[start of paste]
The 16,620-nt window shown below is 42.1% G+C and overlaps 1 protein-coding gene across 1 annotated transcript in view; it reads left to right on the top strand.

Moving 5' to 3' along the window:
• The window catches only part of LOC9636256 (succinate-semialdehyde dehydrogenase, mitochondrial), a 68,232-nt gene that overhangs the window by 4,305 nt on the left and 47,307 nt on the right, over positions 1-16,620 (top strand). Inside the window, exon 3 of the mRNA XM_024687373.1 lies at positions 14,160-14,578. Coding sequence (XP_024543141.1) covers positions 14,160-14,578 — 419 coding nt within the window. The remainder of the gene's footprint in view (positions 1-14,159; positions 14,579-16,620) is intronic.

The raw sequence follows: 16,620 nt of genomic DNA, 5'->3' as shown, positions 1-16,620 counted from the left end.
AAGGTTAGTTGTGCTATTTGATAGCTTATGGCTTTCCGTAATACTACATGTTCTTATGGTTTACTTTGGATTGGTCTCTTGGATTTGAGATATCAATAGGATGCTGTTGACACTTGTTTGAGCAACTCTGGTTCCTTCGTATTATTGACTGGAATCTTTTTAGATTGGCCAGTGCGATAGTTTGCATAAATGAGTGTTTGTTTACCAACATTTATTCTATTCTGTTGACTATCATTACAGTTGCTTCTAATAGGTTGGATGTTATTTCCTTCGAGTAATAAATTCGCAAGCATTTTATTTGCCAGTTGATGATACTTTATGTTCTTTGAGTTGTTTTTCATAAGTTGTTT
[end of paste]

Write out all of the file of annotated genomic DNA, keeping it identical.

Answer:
The 16,620-nt window shown below is 42.1% G+C and overlaps 1 protein-coding gene across 1 annotated transcript in view; it reads left to right on the top strand.

Moving 5' to 3' along the window:
• The window catches only part of LOC9636256 (succinate-semialdehyde dehydrogenase, mitochondrial), a 68,232-nt gene that overhangs the window by 4,305 nt on the left and 47,307 nt on the right, over positions 1-16,620 (top strand). Inside the window, exon 3 of the mRNA XM_024687373.1 lies at positions 14,160-14,578. Coding sequence (XP_024543141.1) covers positions 14,160-14,578 — 419 coding nt within the window. The remainder of the gene's footprint in view (positions 1-14,159; positions 14,579-16,620) is intronic.

The raw sequence follows: 16,620 nt of genomic DNA, 5'->3' as shown, positions 1-16,620 counted from the left end.
AAGGTTAGTTGTGCTATTTGATAGCTTATGGCTTTCCGTAATACTACATGTTCTTATGGTTTACTTTGGATTGGTCTCTTGGATTTGAGATATCAATAGGATGCTGTTGACACTTGTTTGAGCAACTCTGGTTCCTTCGTATTATTGACTGGAATCTTTTTAGATTGGCCAGTGCGATAGTTTGCATAAATGAGTGTTTGTTTACCAACATTTATTCTATTCTGTTGACTATCATTACAGTTGCTTCTAATAGGTTGGATGTTATTTCCTTCGAGTAATAAATTCGCAAGCATTTTATTTGCCAGTTGATGATACTTTATGTTCTTTGAGTTGTTTTTCATAAGTTGTTT